The good news is there are 34 games remaining on the regular season schedule, which is more than enough time for the Dodgers to climb back atop the NL West division. The bad news, however, is that whatever strategies the team tries in hopes of fixing its existing problems, nothing at all seems to work.
There’s no question the offense needs to shoulder some of the load for the club’s current standing, but the bullpen has been the biggest culprit for the team’s demise. Some would even say that the Los Angeles relief corps is plummeting at a rate that would make it among the worst in baseball.
Seemingly, closer Kenley Jansen has thrown as badly as he has in a long time, surrendering three home runs in back-to-back appearances while notching the losses in the contests against the Cardinals on Tuesday and Wednesday, leading to the Cardinals’ first sweep in Los Angeles in 12 years. Many believe Jansen’s problem to be rust due to a 10-day absence because of a-fib, yet skipper Dave Roberts believes it is a matter of execution. Regardless, chances are good that Jansen will rebound quickly, yet the future of the remainder of the bullpen remains to be seen.
While many of the contending clubs around baseball were loading up on relievers left and right at the non-waiver trade deadline last month, the front office crew of the Dodgers remained relatively quiet on the relief front, aside from a relatively insignificant trade for 35-year-old righty veteran John Axford. It was apparent, even to most of the fan base, that the team needed a bonafide eighth-inning guy to accompany Jansen at the backend. However, at the time, the Los Angeles management team believed there were enough internal options to fortify the bullpen in order to achieve a successful stretch run.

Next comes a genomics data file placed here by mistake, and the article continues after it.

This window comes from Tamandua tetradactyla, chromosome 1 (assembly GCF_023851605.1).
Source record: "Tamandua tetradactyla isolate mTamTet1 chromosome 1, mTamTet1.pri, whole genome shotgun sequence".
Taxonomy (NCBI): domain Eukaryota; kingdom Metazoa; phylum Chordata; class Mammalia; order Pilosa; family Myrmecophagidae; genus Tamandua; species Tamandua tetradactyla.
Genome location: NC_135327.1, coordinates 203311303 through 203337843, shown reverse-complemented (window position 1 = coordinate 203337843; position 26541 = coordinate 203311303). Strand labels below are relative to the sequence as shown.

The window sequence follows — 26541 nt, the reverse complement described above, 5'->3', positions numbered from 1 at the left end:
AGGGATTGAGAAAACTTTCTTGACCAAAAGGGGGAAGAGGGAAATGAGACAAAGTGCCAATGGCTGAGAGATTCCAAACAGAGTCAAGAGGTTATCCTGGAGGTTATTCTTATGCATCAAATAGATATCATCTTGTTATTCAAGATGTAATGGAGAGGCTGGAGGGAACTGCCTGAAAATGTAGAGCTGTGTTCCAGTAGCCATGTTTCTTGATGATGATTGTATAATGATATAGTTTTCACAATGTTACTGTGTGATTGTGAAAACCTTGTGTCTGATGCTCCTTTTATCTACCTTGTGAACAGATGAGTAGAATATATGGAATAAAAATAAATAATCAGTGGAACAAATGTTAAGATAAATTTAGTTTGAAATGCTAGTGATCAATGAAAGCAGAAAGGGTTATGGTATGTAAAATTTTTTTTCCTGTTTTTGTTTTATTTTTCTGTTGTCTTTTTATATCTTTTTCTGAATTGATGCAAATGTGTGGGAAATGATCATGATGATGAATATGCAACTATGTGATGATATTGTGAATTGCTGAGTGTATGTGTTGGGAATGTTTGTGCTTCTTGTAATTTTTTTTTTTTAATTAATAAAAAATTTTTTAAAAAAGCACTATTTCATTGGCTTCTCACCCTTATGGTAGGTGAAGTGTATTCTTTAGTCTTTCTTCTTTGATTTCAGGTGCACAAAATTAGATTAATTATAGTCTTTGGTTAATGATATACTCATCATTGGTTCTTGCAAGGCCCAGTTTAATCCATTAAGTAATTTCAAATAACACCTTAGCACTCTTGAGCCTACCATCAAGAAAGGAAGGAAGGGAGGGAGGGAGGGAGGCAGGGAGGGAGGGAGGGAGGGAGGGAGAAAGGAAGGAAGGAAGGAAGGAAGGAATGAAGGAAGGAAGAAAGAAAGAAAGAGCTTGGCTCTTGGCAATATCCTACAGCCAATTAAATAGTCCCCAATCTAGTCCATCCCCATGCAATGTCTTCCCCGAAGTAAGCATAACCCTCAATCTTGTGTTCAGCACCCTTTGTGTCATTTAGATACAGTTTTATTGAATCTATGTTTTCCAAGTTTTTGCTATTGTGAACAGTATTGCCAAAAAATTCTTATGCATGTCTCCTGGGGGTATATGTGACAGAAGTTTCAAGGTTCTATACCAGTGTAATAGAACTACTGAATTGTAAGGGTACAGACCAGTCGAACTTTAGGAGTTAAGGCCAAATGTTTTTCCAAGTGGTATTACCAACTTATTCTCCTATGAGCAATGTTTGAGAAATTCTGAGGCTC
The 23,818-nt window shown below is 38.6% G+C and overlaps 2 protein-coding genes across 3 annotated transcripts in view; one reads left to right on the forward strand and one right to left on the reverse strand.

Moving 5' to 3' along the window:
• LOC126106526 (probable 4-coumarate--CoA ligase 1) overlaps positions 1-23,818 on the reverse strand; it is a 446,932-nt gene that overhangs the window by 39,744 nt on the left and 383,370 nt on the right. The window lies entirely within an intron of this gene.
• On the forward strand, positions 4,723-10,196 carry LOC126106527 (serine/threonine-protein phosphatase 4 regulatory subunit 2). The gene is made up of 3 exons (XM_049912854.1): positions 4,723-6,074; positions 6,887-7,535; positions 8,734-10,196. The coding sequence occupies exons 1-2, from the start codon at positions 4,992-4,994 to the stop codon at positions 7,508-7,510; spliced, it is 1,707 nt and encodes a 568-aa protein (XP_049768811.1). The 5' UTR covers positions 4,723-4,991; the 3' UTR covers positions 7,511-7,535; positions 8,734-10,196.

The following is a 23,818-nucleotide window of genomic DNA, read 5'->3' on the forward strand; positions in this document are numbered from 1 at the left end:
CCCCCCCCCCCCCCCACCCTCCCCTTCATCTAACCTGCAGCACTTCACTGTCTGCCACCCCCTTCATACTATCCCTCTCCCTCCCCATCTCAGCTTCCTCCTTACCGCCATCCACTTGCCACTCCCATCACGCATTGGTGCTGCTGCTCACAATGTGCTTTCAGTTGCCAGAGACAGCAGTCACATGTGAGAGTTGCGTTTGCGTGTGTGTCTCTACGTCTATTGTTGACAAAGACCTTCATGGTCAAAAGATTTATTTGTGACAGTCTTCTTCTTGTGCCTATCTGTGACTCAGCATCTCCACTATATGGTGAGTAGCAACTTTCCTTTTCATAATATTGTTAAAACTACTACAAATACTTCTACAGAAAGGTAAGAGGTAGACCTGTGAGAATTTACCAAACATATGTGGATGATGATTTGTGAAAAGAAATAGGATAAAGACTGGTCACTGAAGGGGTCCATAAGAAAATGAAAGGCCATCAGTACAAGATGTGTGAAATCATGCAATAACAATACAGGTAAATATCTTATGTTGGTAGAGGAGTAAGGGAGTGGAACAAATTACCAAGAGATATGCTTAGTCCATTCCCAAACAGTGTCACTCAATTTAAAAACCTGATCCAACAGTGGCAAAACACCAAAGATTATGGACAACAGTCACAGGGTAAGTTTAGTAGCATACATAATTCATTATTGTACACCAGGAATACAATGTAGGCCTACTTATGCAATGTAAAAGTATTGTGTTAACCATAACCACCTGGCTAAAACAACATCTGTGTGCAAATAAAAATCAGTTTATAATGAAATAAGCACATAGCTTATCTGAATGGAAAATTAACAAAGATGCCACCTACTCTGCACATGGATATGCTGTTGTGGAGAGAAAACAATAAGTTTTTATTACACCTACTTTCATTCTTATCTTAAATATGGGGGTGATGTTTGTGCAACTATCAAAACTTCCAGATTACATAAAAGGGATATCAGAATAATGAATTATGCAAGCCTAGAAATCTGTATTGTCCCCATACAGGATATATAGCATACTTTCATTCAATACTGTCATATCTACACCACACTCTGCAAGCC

“I don’t know that we’re going to evolve into a team that has a pure eighth-inning guy, as opposed to kind of, matching up and playing out the end of the game that way,” Farhan Zaidi said. “We may look at different ways to play out the pitching staff, maybe some unconventional ways to do it, because we have a lot of guys who can give quality innings. Everything is going to be on the table.”
One of the moves made was bringing righty Kenta Maeda into the bullpen, yet in his first relief appearance against the Giants on August 14, he was touched up and tagged with the loss. Maeda looked very impressive in Monday’s 5-3 loss to St. Louis, yet the coaching staff decided to go with Alexander and Jansen during the late innings in the finale on Wednesday.
In a subsequent move to fortify the relief corps, All-Star right-hander Ross Stripling was shifted to a relief role, but recent back problems have kept him from pitching in that role.
While it’s certainly easy to point the finger at the front office, it’s tough not to trust its judgement, especially after securing five consecutive division titles and the franchise’s first World Series appearance since 1988. Still, Andrew Friedman has always been labeled as one who prefers to build his bullpen economically from within, but that particular philosophy may finally end up coming back to haunt him this year.
Even if the bullpen can be mended to some degree, there’s still the offense, which some believed would be among the most prolific in the majors after acquiring Manny Machado and Brian Dozier at the non-waiver deadline. The bats have shown glimpses of their potential, but for the most part, they’re still underachieving. Whatever logic is used in constructing the nightly lineups and strategies against the opposing starting pitchers doesn’t seem to be working, mainly with runners in scoring position. Small ball seems to be a philosophy of the past while launch angles and long balls appear to be the modern-day trends, at least to Los Angeles management.
There’s no doubt that the 2018 Dodgers have a run or two left in their tank this year. There are seven games remaining against the division-leading Diamondbacks which could change the landscape of the division in a hurry—to either extreme.
Nonetheless, whatever Zaidi meant by “everything being on the table,” now is as good a time as any to start showing that particular hand.